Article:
The Pokémon games are special to millions of fans around the world for a number of different reasons, but for us, one of those reasons is the series' music (and yes, the actual gameplay and pure nostalgia are right up there, too).
If you're anything like us and can instantly tell your Bicycle Theme from your Wild Encounter tune, you'll probably be more than familiar with this little ditty found in an advert for LingoAce, a service that teaches children to learn Chinese. Currently unlisted on YouTube, the video has been watched no less than 330,000 times.
Have a listen to this:
Yep, it certainly sounds a whole lot like the Pokémon series' guide music – the track that tends to play when an NPC is teaching you something or taking you on a tour of a new location. You can compare the two by checking out the video below, where you can listen to all variations of the theme from years gone by.
It's not just similar, right? It's pretty much identical. Somebody get Officer Jenny on the line.
Thanks to Vitas for the tip.
It's Chinese, there is no such thing as Copyright laws, they can rip off whatever they want
I feel ashamed as half Chinese Indonesian people to see that. 🙄😒
China is a place of counterfeit, fake things and boring place.
Didn't something like this happen before with some Yoshi music?
They could have licensed it, though being China, they probably didn't.
Not saying this is a bad or good thing, but VGM is used as a matter-of-fact in a lot of mainland media. A lot of Chinese variety shows pepper in all sorts of VGM and sound effects, uncredited. I've definitely heard Dr. Mario, Final Fantasy, Undertale, Pokemon, along with a number of deeper cuts.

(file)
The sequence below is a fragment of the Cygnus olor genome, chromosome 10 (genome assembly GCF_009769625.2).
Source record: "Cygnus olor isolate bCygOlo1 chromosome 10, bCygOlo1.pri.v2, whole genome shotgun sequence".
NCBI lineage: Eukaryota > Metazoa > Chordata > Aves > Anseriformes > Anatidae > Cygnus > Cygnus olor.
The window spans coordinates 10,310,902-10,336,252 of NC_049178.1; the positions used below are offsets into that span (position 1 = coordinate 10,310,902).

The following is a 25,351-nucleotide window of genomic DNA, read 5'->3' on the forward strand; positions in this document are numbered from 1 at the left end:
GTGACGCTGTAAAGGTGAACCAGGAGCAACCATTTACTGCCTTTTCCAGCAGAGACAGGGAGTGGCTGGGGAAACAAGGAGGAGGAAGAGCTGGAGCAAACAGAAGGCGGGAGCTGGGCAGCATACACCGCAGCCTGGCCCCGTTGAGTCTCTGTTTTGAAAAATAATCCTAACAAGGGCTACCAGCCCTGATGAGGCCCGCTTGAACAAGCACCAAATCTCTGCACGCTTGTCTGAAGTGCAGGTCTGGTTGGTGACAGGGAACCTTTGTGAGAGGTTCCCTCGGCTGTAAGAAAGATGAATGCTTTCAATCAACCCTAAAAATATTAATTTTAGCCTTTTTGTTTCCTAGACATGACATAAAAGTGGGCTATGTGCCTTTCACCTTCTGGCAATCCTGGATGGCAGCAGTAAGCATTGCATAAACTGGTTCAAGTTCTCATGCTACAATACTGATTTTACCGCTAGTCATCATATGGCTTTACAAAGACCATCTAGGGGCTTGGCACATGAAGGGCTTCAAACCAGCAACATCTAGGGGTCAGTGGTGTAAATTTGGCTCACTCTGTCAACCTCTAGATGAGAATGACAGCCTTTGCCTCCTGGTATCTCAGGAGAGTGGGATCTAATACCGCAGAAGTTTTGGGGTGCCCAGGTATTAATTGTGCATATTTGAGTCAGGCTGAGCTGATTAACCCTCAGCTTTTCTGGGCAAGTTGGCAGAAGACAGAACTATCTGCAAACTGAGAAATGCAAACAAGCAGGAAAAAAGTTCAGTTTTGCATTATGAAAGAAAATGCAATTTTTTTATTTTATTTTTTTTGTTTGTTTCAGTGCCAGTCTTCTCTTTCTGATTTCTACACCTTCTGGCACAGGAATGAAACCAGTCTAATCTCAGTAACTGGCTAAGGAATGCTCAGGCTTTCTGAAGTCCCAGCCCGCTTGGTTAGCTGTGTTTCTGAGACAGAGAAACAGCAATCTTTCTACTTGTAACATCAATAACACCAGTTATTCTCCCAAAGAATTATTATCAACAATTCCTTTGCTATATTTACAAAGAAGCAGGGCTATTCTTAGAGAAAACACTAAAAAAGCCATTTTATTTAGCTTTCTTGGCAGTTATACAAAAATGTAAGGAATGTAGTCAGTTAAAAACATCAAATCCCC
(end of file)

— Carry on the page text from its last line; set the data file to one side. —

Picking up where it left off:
It's likely the sound producers on these shows are big game fans and fit this in wherever they can. Of course, it's uncredited, but more or less all bets are off when it comes to mainland media. And this is on larger networks, not just some small company's advertising.
Yeah that’s a dead ass rip off. Grim.
@Anti-Matter There are some good arcades, the food rips and is dirt cheap; China is not what I'd call "boring". But to each their own.
@Anti-Matter also genocide, racism bigotry, and inhumane conditions.
To see some Chinese peoples mentality like to rip off almost everything especially from Japan, it gave me really bad impression and me as half Chinese Indonesian people felt ashamed to see counterfeit from China at almost everywhere. Not cool and not creative at all.
And it gave me reason to love Japan more than China as i saw Japan is a True Role model, Excited 2 Buy country, unique and very interesting country.
The best renditions of this theme have to go to Gen 1, HGSS, and ORAS, but each games version is great in its own way!
@fragranthills same in Mexico, I've heard TV shows and soccer matches using Smash Bros. Melee's menu sound effects, a horrible live TV show using part of Sonic 1's Emerald jingle and couple of other shows using Super Mario Bros. sound effects.
wow, that's not even subtle.
I almost appreciate the audacity at play here.
Sounds like the blinky do's tune to me 😂
@Funneefox And police brutality that makes America's police problem look like a kindergarten fight.
Wait, did you change your avatar into Pop'n Music character ?
This isn't too surprising, my wifes family is from China and she watches Chinese TV and YT videos all the time. Almost all of them use video game music and sound effects to some extent, it's pretty funny cuz I will think she is finally getting into video games on her own but turns out it's just some video haha
The general rule of thumb for reusing videogame music is roughly "as long as it isn't Robocop"
@Anti-Matter I did! After being out of it for so long (dang virus and all), I decided to look up what has been going on with Pop'n lately, and just heard about the latest version. The key art of Mimi is too cute not to use.